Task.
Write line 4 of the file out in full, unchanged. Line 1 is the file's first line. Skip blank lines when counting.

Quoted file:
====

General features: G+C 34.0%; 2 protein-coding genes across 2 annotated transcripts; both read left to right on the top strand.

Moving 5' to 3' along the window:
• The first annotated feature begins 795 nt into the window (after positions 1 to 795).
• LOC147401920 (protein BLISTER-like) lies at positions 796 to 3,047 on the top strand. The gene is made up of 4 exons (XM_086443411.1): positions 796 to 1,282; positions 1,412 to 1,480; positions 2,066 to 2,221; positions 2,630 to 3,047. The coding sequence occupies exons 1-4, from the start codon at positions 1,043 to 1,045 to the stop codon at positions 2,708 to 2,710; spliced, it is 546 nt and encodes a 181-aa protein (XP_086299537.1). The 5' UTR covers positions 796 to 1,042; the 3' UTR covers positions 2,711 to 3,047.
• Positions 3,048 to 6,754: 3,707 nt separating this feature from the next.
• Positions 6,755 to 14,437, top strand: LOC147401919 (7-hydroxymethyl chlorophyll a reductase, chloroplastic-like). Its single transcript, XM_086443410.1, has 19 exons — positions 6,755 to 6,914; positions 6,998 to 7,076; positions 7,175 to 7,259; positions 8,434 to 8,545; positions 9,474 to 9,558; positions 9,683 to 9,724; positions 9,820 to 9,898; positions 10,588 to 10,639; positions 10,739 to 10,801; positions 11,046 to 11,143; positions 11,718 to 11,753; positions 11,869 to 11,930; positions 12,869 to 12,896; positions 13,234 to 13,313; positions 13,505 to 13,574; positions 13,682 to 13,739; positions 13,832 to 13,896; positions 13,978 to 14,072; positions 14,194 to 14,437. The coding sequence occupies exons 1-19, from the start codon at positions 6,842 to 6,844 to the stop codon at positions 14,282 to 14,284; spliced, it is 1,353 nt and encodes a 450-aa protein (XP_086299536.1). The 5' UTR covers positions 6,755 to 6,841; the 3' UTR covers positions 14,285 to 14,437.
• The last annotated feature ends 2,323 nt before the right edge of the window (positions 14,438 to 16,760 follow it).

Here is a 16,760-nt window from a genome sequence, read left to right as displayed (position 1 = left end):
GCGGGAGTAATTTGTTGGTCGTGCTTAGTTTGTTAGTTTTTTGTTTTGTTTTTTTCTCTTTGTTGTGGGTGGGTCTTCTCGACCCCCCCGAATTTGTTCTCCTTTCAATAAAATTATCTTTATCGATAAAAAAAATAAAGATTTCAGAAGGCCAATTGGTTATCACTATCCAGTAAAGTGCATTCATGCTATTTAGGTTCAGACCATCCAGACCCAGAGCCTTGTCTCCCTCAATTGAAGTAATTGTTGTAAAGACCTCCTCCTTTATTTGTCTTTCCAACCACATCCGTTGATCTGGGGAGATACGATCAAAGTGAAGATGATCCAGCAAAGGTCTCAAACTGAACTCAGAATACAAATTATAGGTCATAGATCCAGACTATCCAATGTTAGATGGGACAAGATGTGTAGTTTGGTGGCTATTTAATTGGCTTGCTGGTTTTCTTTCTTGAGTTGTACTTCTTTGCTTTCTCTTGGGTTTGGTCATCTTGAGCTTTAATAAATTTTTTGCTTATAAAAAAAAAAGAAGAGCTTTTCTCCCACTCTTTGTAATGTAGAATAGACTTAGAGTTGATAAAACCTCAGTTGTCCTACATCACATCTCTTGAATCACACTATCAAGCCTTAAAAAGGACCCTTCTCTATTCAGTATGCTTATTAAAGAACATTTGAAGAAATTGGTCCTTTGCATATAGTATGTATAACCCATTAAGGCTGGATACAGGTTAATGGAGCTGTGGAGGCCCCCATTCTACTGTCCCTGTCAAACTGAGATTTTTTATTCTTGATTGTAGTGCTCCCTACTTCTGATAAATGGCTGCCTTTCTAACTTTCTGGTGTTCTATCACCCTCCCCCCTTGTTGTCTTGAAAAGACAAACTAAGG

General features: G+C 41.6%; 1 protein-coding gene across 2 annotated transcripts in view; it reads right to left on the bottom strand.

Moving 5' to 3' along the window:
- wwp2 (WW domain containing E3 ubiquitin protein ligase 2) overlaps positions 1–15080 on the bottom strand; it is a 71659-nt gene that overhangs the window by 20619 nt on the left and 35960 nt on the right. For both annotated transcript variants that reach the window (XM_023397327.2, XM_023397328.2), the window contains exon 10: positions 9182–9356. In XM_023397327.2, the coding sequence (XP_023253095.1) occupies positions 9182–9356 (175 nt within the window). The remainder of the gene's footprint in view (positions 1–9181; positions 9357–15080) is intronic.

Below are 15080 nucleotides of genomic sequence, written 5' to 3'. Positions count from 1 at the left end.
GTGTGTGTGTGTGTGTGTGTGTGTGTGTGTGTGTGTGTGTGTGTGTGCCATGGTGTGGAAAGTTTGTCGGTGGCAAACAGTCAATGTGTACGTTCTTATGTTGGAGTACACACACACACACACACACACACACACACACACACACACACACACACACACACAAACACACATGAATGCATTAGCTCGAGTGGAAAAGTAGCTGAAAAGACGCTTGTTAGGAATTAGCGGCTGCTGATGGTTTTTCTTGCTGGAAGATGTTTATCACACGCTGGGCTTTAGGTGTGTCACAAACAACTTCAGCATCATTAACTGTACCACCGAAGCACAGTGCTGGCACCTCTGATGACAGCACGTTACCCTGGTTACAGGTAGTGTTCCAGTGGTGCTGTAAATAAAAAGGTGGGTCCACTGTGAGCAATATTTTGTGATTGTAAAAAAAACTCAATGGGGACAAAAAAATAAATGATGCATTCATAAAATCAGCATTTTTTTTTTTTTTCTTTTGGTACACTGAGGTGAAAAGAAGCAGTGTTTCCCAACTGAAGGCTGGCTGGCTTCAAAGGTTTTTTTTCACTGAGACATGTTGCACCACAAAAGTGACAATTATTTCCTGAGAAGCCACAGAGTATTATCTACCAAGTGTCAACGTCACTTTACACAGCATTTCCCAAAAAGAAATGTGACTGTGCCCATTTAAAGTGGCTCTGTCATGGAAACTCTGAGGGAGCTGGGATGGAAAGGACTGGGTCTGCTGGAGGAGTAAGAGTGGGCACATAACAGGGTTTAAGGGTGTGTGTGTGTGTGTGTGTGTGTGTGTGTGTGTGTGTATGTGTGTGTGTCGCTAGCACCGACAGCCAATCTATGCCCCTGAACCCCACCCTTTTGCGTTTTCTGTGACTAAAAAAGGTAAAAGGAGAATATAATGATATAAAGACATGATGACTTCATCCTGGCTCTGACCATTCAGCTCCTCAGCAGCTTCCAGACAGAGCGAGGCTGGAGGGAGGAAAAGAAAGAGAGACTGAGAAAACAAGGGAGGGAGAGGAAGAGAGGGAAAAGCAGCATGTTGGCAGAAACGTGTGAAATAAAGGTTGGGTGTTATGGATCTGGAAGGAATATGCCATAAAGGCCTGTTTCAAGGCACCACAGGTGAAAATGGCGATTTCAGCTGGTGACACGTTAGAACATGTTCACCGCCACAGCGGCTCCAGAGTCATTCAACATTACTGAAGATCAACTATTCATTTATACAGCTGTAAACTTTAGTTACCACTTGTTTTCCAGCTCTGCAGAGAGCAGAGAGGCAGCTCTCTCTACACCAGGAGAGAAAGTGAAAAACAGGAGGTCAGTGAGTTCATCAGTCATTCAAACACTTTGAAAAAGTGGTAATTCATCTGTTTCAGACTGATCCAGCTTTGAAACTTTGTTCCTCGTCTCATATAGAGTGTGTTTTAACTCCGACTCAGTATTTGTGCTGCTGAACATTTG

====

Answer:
• LOC147401920 (protein BLISTER-like) lies at positions 796 to 3,047 on the top strand. The gene is made up of 4 exons (XM_086443411.1): positions 796 to 1,282; positions 1,412 to 1,480; positions 2,066 to 2,221; positions 2,630 to 3,047. The coding sequence occupies exons 1-4, from the start codon at positions 1,043 to 1,045 to the stop codon at positions 2,708 to 2,710; spliced, it is 546 nt and encodes a 181-aa protein (XP_086299537.1). The 5' UTR covers positions 796 to 1,042; the 3' UTR covers positions 2,711 to 3,047.